Jurisdiction and Disposition of P.S.

The October 2008 jurisdiction/disposition report recommended that P.S. be declared a dependent, removed from his parents, and placed with a maternal great-aunt. During the three weeks that mother had lived with father, he had not noticed her having any mental health issues or having any emotional or developmental delays. Rather, father thought mother simply was "young and immature." The social worker deduced that father's failure to notice raised "concerns regarding [his] ability to set boundaries with the mother," and opined that he should not receive custody until he learned to set "boundaries and limits" with mother and learned to "parent a young infant child." Reunification services were recommended for father but not for mother.

The investigation revealed that father had an extensive criminal history, starting with a conviction for battery in August 1982 and including convictions for corporal injury of a spouse or cohabitant, obstructing or resisting a peace officer, and another battery for which he was then on probation.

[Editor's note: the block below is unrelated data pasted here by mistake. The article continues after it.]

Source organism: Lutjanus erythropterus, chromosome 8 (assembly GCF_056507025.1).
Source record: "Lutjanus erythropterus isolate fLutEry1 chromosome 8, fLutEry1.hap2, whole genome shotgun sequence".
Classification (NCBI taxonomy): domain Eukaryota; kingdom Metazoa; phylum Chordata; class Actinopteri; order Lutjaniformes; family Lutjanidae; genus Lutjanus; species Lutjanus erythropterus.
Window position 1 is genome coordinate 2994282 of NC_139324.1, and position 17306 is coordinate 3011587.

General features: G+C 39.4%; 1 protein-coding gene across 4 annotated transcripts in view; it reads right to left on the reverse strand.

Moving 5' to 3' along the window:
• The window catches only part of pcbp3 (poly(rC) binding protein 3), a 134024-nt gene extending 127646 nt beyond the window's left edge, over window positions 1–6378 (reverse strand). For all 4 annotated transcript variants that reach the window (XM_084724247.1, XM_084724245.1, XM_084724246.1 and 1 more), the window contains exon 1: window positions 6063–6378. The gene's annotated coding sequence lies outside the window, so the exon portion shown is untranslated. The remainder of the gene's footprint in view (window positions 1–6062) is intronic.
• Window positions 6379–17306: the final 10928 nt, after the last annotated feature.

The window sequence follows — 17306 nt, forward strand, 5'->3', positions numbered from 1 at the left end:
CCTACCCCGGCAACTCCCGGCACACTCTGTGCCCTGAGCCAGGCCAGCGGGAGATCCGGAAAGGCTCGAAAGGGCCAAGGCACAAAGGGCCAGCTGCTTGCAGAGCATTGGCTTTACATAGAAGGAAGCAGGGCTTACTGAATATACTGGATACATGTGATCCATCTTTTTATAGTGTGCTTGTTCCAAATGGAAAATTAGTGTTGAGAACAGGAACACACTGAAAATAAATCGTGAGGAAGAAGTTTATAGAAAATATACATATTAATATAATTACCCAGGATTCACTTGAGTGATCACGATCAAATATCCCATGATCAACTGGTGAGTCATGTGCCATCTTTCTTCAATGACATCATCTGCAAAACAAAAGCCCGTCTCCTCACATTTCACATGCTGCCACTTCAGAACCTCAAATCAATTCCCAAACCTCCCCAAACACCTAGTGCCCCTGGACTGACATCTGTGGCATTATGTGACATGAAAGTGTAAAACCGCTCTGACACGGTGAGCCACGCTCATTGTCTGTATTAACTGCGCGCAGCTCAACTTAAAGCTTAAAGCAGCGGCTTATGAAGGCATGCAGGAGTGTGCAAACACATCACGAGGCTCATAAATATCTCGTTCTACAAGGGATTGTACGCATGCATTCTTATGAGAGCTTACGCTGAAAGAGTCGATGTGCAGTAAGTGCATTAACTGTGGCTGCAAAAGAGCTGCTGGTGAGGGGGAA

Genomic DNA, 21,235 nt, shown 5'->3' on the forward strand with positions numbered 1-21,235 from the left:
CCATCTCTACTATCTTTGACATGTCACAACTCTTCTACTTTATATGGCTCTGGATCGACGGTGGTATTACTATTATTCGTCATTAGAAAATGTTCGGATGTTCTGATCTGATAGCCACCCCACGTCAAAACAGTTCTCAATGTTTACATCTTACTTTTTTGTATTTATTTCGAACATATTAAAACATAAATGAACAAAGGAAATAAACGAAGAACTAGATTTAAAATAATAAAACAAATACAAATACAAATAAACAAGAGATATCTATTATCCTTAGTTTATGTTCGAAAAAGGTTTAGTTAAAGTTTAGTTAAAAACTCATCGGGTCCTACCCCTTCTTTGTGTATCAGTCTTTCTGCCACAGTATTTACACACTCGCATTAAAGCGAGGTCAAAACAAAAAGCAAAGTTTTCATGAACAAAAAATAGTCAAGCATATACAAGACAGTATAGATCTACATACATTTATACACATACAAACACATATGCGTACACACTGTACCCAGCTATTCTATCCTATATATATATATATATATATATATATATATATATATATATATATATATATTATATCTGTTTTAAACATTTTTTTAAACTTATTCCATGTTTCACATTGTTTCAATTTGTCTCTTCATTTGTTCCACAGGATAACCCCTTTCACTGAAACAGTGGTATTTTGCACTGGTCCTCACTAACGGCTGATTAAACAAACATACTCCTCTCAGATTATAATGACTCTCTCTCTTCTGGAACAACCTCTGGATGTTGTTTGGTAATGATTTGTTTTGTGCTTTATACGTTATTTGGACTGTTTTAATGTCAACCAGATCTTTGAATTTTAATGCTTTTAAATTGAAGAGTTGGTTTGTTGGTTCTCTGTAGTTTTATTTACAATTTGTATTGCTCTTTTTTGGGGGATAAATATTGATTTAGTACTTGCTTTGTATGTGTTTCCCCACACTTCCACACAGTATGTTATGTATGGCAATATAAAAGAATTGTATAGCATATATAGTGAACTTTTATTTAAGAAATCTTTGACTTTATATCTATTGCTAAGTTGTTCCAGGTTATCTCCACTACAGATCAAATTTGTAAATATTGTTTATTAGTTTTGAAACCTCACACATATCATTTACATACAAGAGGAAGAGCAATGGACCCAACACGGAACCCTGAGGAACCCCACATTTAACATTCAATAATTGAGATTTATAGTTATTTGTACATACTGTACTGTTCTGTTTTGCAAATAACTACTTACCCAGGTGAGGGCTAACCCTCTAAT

A December 2008 addendum to the report noted that the Department had received information from a worker at mother's independent living program (ILP) regarding domestic violence between mother and father. The ILP worker advised that mother, who is developmentally delayed and a client of the Alta Regional Center, had said that father, her live-in boyfriend who is considerably older than her, had been beating her for several weeks. Father would lock the apartment door and refuse to let mother leave. He frequently would beat her with a belt and belt buckle. The ILP worker observed that mother had a "raised skin area near her left ear and left temple area."

Mother told the ILP worker that she and father had arranged for him to seek custody of P.S. and then allow mother to see P.S. as often as she wanted; he told her they "wouldn't let CPS know about it, and [mother] could live with [father]." The ILP worker, who has known mother since 2005, knows "when [mother] is not telling the truth, and she's telling the truth about this."

Father left the Department a voice mail message adamantly denying the allegations.

When a Department social worker interviewed mother, she inquired whether the juvenile court would find out about the domestic violence. Mother then claimed that a year before she was pregnant with P.S. father had hit her, but not recently. She denied making the statements that the ILP worker had attributed to her.